It’s funny, right? It feels so recent yet so long ago that the Mets could legitimately say they employed one of the most exciting rotations in baseball.
At this point, those aspirations are in the past and the team has essentially had to rebuild their starting staff. Jacob deGrom has really been the only outlier, the one guy who has stuck with them through it all and been a consistently elite presence on the mound.
I have vivid memories from the last few seasons of looking at the Mets’ rotation depth and nearly shrieking. The Mets had to rely on countless starts from the Walker Locketts and Chris Mazzas of the world, and there’s no denying that it hindered their team performance overall.
In late January, I wrote a piece of a similar nature to this, assessing the Mets’ rotation after they traded away Steven Matz. The gist of it was that the Mets had enough depth to squeak by, while noting that things could get ugly quickly if injury strikes the rotation (as it always seems to). I was somewhere in the middle between thinking “the Mets have no depth, they suck” and “the Mets have a boatload of depth, they’re amazing.”
With the Mets’ signing of Taijuan Walker on Friday, I’m inclined to lean the pendulum much more towards the positive side. While Walker isn’t a flashy signing by any means, he gives the team one extra solid arm if anyone in the rotation is to go down.
And the more I think about it, the more I actually feel pretty good about where the rotation is at. Just like that, you’ve got six capable starters, one of whom is the best pitcher in baseball. One of the main things I was worried about before was the lack of experience of Joey Lucchesi and David Peterson (as talented as they both are). While that obviously still can’t be ignored, I can breathe a little easier knowing that the Mets have options.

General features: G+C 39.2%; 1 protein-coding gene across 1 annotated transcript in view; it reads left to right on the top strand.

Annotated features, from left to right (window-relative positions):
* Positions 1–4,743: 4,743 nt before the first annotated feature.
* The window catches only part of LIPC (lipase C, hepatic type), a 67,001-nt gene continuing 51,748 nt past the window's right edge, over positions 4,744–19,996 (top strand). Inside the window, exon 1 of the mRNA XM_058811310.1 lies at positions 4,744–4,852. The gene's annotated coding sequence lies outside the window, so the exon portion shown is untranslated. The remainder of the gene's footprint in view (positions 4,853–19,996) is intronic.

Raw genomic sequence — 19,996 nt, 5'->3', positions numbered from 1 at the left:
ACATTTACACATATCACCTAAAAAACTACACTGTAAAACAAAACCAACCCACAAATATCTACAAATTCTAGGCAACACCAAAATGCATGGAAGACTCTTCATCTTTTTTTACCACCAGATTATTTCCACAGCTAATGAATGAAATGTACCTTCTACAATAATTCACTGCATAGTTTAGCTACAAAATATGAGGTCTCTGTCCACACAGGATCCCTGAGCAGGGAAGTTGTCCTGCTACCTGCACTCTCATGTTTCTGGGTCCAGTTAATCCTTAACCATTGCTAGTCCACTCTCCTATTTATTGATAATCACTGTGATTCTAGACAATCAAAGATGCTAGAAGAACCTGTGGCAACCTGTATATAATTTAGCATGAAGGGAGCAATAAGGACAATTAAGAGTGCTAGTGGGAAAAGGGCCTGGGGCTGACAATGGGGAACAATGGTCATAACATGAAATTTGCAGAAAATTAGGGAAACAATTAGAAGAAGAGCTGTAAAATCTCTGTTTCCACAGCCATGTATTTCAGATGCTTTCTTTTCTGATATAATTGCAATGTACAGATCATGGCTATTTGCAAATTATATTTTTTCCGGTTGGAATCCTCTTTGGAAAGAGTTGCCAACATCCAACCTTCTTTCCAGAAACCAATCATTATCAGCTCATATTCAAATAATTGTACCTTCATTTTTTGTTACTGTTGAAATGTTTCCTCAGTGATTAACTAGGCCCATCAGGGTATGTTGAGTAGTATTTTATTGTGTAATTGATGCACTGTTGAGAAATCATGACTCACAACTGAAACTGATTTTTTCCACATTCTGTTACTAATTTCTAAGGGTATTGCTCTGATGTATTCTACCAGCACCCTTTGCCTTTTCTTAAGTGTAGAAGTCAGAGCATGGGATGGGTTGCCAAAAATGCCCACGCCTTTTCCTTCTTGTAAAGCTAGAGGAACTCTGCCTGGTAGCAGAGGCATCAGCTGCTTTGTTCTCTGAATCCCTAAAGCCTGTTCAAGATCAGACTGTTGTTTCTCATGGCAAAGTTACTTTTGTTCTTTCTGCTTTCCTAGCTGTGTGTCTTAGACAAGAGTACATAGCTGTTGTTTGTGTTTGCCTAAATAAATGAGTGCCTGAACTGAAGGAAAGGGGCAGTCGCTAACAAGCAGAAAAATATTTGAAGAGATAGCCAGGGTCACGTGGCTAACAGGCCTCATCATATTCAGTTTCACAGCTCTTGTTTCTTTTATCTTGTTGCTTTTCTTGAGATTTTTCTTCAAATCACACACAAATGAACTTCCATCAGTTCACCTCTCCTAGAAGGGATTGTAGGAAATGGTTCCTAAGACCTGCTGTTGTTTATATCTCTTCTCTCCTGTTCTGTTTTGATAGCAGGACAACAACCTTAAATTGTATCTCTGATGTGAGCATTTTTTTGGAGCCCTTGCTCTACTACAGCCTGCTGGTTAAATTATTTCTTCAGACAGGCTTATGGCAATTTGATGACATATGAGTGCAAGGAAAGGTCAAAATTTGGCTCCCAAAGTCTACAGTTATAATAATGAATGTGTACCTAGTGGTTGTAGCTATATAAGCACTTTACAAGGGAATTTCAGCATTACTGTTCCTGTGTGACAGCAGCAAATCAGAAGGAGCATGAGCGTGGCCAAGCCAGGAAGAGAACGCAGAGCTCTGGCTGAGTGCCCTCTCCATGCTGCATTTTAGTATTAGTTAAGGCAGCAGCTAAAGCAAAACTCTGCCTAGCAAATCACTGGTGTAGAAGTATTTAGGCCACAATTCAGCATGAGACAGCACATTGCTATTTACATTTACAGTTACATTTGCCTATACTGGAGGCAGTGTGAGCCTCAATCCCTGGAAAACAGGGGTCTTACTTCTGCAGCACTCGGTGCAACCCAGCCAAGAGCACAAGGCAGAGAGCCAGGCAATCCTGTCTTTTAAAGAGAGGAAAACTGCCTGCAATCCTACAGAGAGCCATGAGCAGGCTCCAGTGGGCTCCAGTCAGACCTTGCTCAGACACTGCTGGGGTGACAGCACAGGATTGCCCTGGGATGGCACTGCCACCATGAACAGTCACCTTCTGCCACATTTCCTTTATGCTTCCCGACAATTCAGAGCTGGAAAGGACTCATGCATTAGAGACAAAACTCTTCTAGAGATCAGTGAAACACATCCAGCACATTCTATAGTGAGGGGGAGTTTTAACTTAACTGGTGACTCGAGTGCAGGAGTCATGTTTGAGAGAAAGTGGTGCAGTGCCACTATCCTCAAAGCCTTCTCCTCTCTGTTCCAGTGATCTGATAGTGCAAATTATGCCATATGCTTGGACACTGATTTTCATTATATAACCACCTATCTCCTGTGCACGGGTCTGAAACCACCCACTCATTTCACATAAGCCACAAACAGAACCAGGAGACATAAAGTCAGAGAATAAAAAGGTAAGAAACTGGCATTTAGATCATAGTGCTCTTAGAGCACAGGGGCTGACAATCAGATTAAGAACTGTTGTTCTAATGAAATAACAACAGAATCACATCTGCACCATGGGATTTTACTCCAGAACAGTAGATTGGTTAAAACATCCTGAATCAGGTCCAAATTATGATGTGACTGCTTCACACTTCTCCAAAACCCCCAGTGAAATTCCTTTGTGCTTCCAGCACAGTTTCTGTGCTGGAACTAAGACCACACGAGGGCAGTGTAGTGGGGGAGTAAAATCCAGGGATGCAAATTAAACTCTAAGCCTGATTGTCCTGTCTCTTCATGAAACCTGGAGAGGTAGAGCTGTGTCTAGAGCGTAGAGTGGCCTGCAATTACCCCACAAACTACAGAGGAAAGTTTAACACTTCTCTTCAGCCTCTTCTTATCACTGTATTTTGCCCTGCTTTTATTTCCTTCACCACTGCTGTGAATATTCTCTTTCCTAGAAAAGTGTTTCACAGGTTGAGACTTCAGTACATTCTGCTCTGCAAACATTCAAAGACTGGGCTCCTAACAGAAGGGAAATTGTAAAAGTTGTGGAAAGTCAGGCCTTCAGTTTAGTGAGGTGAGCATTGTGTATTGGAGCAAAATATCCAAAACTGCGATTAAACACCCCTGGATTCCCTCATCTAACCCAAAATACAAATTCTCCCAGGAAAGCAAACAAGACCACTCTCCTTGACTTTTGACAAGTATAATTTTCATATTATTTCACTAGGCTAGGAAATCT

I still think that it’s important not to undervalue how huge a Noah Syndergaard return would be to this squad. DeGrom and Syndergaard at the top of the rotation could easily compete for baseball’s best starting pitcher duo. Then you have Marcus Stroman and Carlos Carrasco in the three and four slots, either of whom could pass as a number two or three guy.
In this scenario, Peterson would be the Mets’ fifth starter, which to me would almost be a dream. The stakes are lower from the fifth spot; you’re not relying on Peterson to be an All-Star, you’re simply hoping he can eat some solid innings. And that still leaves Walker and Lucchesi in the wings in case someone goes down or if Peterson struggles, not to mention the newly acquired Jordan Yamamoto who has showed nasty staff with the Marlins, Sean Reid-Foley, and Jerad Eickhoff.
Manager Luis Rojas has also hinted at a six-man rotation, which in this ideal scenario could come in handy.
Of course, I may be getting ahead of myself, with Syndergaard still finishing his recovery from Tommy John surgery. But I think the Mets have set themselves up surprisingly well for this season in terms of their starting rotation, despite the many doubts that I’ve had along the way. The truth is, building a viable major league rotation is not easy, and there are always going to be unexpected factors that get in the way such as health and underperformance.
But with the best pitcher in baseball, a solid starting five, and a few capable arms waiting in the wings, I think the Mets have built themselves up quite a nice little staff of starting pitchers.
The post Opinion: Mets Have Quietly Bolstered Rotation Depth first appeared on Metsmerized Online.